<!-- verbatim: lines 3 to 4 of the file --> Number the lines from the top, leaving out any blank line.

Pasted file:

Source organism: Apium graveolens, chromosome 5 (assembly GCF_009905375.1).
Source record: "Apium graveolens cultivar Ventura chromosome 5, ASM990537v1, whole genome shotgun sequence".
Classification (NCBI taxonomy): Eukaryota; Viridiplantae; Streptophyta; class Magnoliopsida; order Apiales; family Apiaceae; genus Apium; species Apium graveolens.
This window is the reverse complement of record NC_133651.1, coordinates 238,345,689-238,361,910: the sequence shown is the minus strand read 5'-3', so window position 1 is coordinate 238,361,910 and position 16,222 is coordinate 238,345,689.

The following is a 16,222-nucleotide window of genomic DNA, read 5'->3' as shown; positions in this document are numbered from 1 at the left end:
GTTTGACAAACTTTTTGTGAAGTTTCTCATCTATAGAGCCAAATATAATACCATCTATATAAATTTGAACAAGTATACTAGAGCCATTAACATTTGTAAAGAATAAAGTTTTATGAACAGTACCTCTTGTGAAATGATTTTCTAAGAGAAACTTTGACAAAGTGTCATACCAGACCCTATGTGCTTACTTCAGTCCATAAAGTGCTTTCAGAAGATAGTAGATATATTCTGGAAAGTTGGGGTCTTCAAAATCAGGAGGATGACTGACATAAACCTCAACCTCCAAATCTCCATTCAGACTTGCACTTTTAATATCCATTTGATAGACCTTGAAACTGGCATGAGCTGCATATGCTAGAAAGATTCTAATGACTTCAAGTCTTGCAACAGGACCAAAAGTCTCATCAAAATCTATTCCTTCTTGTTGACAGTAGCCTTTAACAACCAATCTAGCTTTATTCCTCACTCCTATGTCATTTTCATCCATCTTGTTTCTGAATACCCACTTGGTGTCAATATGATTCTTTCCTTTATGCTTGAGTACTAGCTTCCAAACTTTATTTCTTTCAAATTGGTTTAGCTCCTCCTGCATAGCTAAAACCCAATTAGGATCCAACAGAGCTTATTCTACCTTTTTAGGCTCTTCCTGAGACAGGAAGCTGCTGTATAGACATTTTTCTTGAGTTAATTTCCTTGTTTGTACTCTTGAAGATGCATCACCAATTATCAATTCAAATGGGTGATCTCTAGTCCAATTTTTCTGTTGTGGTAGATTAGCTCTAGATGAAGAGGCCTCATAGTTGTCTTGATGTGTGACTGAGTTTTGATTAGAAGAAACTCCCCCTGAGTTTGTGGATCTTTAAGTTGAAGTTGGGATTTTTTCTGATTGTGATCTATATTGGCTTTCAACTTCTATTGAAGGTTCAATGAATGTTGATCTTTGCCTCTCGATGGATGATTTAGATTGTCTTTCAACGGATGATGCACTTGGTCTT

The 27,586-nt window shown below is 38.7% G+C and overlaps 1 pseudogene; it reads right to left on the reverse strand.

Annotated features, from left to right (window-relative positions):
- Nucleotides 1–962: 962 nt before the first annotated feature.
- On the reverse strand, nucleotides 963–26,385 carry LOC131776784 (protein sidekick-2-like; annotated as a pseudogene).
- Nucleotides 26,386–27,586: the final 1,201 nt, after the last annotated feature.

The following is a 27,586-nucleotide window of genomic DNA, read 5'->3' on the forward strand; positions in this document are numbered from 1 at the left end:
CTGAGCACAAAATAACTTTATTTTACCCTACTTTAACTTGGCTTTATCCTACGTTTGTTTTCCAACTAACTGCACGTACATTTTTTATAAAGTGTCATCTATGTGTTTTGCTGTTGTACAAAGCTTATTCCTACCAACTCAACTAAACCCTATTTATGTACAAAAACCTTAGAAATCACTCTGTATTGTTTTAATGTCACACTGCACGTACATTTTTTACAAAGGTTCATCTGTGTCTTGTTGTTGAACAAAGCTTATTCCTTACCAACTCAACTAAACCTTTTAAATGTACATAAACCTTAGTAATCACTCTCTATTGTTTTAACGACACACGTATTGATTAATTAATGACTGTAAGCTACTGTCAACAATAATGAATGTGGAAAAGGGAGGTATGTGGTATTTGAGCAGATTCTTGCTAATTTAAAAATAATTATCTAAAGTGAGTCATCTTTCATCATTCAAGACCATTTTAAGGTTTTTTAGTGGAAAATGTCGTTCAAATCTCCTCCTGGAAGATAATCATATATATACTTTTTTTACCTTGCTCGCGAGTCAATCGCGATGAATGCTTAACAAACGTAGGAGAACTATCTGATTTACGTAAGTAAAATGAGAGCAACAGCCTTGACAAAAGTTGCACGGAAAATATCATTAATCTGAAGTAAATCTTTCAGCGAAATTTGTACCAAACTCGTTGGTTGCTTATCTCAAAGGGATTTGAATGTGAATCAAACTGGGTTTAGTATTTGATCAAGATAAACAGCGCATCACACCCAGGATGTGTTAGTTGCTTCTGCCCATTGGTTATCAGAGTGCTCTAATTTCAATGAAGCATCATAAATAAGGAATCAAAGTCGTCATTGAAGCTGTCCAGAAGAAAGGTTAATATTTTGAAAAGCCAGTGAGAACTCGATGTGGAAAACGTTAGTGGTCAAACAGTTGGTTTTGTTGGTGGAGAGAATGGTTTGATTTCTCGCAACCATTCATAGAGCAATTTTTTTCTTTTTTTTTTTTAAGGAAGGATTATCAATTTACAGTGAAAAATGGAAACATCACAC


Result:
Classification (NCBI taxonomy): Eukaryota; Viridiplantae; Streptophyta; class Magnoliopsida; order Apiales; family Apiaceae; genus Apium; species Apium graveolens.
This window is the reverse complement of record NC_133651.1, coordinates 238,345,689-238,361,910: the sequence shown is the minus strand read 5'-3', so window position 1 is coordinate 238,361,910 and position 16,222 is coordinate 238,345,689.